Why is it that Apple’s App Store hosts over 200, 000 apps and has served over 3 billion app downloads despite only being launched a mere two years ago? What makes apps so popular and how do you harness that popularity?
Our most recent app testing for a major household name revealed 2 key reasons why apps were preferred to browsing the web: people like apps because they are immediate and focussed.
Apps are immediate
“Apps offer you instant access to what you are after – be it content, a service, whatever. One click and you’re there”
Not only is it that apps are available right from a phone’s home screen but, just as importantly, they don’t require a fast 3G connection in order to provide a pleasingly responsive experience.
“You don’t need to log into an app to get your data”
No need to wait for your laptop to load. No need to go through pages to get into your account and login. Just bring up your home screen, tap the icon, done.
“Apps make better use of otherwise ‘dead’ time”
While the kettle boils you can check what your friends are doing or add things to your shopping list, making use of the idle minutes in our busy lives.
Apps are focussed
“I get less distracted when it’s a single task”
You can get on with the job in hand without getting distracted by other content and features that might vie for your attention on a traditional website.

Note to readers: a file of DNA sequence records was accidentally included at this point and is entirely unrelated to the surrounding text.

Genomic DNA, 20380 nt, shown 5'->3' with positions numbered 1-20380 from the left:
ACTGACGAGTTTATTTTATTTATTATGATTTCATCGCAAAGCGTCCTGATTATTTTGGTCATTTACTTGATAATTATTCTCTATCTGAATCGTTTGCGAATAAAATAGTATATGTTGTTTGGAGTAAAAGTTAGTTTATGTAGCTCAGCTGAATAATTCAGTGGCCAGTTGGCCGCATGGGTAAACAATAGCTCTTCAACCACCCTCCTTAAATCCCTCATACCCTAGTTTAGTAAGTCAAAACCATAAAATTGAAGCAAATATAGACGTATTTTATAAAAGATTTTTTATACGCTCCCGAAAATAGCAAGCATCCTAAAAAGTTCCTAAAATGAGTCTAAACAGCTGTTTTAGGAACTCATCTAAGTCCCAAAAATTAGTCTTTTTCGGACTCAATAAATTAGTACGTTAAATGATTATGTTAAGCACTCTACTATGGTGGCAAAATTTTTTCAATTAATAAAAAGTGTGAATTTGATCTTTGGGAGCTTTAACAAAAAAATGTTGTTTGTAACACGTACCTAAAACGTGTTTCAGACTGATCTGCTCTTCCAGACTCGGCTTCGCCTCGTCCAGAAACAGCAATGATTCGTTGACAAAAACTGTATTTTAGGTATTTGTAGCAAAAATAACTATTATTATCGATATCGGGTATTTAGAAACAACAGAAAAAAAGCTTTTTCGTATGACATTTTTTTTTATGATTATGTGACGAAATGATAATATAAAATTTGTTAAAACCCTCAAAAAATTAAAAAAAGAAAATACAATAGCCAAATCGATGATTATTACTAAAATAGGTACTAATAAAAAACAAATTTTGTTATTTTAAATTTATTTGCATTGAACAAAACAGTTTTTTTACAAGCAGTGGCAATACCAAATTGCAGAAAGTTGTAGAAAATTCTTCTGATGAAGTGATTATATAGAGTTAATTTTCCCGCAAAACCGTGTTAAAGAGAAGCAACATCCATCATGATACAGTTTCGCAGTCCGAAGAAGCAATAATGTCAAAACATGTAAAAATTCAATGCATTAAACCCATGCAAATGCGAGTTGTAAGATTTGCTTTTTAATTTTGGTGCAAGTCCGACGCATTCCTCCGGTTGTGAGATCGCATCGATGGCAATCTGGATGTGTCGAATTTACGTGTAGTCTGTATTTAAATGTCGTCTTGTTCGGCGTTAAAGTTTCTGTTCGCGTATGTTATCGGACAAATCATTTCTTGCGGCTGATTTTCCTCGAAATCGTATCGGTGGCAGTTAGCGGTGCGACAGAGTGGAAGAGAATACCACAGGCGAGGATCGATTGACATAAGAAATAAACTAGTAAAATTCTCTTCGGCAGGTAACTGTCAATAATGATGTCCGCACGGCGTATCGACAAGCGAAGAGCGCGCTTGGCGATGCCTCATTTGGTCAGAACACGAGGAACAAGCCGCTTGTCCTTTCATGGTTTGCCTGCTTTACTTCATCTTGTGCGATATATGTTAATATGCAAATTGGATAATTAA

“Stuff in Safari doesn’t always work so well – it’s hard to accurately hit links…apps tend to avoid these issues”
In other words, our participants were stating an explicit preference for apps that were optimised for the display and input mechanisms of their portable devices.
What does this mean for us?
“I would use my app to access online services such as eBay or Amazon even if my laptop were by my side”
Having a deeper understanding of why apps are proving so popular is really important as we strive to provide users with what they want. Apps are far from frivolous, gimmicky fads – they are enabling busy people, with little spare time, to get things done. More importantly for retailers is that if you can be the retailer that provides the app that allows people to get things done, people will pick you from amongst your competition.
Several of our participants reported that their engagement with retailers and service providers, from whom they had downloaded and installed apps, had increased as a result of having their app. Facebook and eBay were frequent examples of services where usage had increased when users had the appropriate app. But the same effect was seen with high-street retailers, particularly people such as Argos and various supermarket chains, where users can sit at home or walk around town and check prices and stocks at their local stores and go to make purchases when they have found the item they want at the price they like.
Future of apps
Apps are here to stay. With Android pushing development in their Market Place and Microsoft intensifying their efforts to attract developers to their recently relaunched Windows Phone platform it seems clear that the number of apps is going to increase. But, more importantly, I suspect that the expectation of customers that retailers will be providing apps – and apps of quality – will increase also.
Knowing what your customers want to do with those apps and how they want to do it is what will help set yours apart from the other 200,000 out there.